– Smoked turkey: If you have a smoker, you can add some wood chips to the mix and smoke your turkey after brining for a smoky flavor.

– Citrus turkey: Add some lemon or lime juice to the brine for a tangy twist.

– Roast turkey: Once your turkey is brined, you can roast it with your favorite herbs and spices for a delicious, flavorful main dish.

No matter what substitutions or variations you choose, this turkey brine recipe is sure to be a hit at your next holiday gathering.

Serving and Pairing

 A simple brine can make all the difference in your Thanksgiving meal.
A simple brine can make all the difference in your Thanksgiving meal.

Once you’ve successfully brined your turkey, it’s time to serve it up! A perfectly brined turkey is juicy, flavorful, and pairs well with a variety of sides and sauces.

Some classic Thanksgiving sides that go well with brined turkey include mashed potatoes, stuffing, green bean casserole, and cranberry sauce. If you’re feeling adventurous, try pairing your turkey with some non-traditional sides like roasted root vegetables, sautéed Brussels sprouts, or sweet potato gratin.

For sauces, gravy is a classic choice and goes well with the savory flavors of the turkey. You can also try making a tangy cranberry sauce or a sweet and spicy glaze.

When it comes to wine pairings, a dry white wine like Pinot Grigio or Chardonnay pairs well with turkey. If you prefer red wine, a light-bodied Pinot Noir or Beaujolais will complement the flavors of the turkey without overpowering them.

If you’re looking for a non-alcoholic beverage to pair with your turkey, try serving it with apple cider or sparkling water with a splash of cranberry juice.

No matter what sides, sauces, or drinks you choose, a perfectly brined turkey is sure to be the star of your Thanksgiving feast.

Make-Ahead, Storing and Reheating

 Brine your turkey to perfection with this easy recipe.
Brine your turkey to perfection with this easy recipe.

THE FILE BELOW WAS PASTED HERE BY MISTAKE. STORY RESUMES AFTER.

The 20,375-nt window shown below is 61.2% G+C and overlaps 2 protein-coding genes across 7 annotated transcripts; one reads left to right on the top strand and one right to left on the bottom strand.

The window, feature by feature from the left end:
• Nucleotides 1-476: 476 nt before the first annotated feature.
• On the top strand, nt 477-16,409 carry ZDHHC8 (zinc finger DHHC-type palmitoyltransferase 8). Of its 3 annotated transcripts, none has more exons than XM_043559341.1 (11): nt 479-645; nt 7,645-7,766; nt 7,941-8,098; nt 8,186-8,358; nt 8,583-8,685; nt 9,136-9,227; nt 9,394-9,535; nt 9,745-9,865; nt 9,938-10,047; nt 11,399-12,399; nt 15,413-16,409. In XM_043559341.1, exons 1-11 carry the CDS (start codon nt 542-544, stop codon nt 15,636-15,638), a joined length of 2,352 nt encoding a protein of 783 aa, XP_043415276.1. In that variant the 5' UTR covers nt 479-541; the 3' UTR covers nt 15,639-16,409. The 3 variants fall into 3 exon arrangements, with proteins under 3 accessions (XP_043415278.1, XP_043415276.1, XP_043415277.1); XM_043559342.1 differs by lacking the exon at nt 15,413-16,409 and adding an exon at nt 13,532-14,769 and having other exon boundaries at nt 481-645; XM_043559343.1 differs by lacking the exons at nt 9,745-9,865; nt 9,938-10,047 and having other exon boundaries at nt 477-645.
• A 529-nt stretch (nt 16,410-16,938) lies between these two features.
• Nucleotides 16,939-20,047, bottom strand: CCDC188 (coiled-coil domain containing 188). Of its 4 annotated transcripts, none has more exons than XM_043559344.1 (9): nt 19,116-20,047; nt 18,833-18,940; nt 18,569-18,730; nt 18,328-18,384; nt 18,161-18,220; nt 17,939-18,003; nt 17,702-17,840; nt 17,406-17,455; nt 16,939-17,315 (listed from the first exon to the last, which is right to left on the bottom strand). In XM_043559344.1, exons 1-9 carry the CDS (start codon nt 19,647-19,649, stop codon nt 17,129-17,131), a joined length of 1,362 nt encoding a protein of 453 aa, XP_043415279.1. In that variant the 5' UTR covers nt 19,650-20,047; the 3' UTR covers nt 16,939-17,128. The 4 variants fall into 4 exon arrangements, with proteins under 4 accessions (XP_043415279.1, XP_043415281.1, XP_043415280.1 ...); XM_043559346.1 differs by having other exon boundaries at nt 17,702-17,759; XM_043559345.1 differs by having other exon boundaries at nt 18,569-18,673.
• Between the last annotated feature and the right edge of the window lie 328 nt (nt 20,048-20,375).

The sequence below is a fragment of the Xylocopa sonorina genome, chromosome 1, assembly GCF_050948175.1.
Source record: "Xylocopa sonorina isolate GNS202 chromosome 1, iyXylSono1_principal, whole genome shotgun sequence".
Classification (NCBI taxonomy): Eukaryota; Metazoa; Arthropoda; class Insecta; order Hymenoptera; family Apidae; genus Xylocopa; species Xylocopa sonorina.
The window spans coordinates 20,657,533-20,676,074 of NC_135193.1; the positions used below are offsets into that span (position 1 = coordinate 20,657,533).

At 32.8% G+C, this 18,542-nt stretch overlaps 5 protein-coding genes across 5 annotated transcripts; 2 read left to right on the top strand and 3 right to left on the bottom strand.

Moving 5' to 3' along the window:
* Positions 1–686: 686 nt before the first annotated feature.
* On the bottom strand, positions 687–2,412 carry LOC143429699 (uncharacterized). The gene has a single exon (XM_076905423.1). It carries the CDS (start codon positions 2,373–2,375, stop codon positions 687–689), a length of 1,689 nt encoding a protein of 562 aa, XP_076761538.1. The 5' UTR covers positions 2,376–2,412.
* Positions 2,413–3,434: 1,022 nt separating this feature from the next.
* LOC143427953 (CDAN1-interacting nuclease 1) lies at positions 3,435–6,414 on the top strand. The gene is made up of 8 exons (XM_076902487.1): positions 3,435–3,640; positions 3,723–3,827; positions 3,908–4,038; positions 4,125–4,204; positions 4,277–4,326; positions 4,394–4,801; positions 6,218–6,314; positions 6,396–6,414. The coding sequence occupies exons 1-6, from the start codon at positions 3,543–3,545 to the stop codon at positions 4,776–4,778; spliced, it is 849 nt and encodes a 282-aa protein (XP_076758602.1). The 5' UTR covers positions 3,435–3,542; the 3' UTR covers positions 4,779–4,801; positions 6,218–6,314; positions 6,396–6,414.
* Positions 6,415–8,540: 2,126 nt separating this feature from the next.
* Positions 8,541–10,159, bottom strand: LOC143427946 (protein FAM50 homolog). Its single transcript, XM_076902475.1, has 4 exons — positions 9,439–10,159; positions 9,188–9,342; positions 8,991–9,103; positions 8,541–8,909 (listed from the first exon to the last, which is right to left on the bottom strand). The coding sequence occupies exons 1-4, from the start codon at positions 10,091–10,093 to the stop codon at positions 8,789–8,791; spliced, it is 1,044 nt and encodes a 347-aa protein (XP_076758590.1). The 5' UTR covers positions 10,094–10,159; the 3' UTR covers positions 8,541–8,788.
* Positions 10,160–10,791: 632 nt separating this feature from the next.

Once you’ve brined your turkey to perfection, you may be wondering how to store and reheat it. The good news is that you can make your turkey ahead of time and store it until you’re ready to serve.

To store your turkey, remove it from the brine and pat it dry with paper towels. Then, place it on a baking sheet and let it air dry in the refrigerator for several hours or overnight. This will help the skin to crisp up during roasting. Once the turkey is dry, you can wrap it tightly in plastic wrap or aluminum foil and store it in the refrigerator for up to two days.

When you’re ready to reheat your turkey, preheat your oven to 325°F. Remove the turkey from the refrigerator and let it come to room temperature for about an hour. Then, place it on a roasting rack in a roasting pan and cover the breast with foil to prevent it from drying out. Roast the turkey for about 15 minutes per pound, or until the internal temperature reaches 165°F.

For a juicier turkey, you can also reheat it in a slow cooker. Simply place the turkey in the slow cooker and add a cup of chicken or turkey broth. Cook on low for 2-3 hours, or until the internal temperature reaches 165°F.

Leftover turkey can also be stored in the refrigerator for up to four days or in the freezer for up to three months. To reheat leftover turkey, place it on a baking sheet and cover it with foil. Reheat in a 325°F oven for about 15-20 minutes, or until heated through.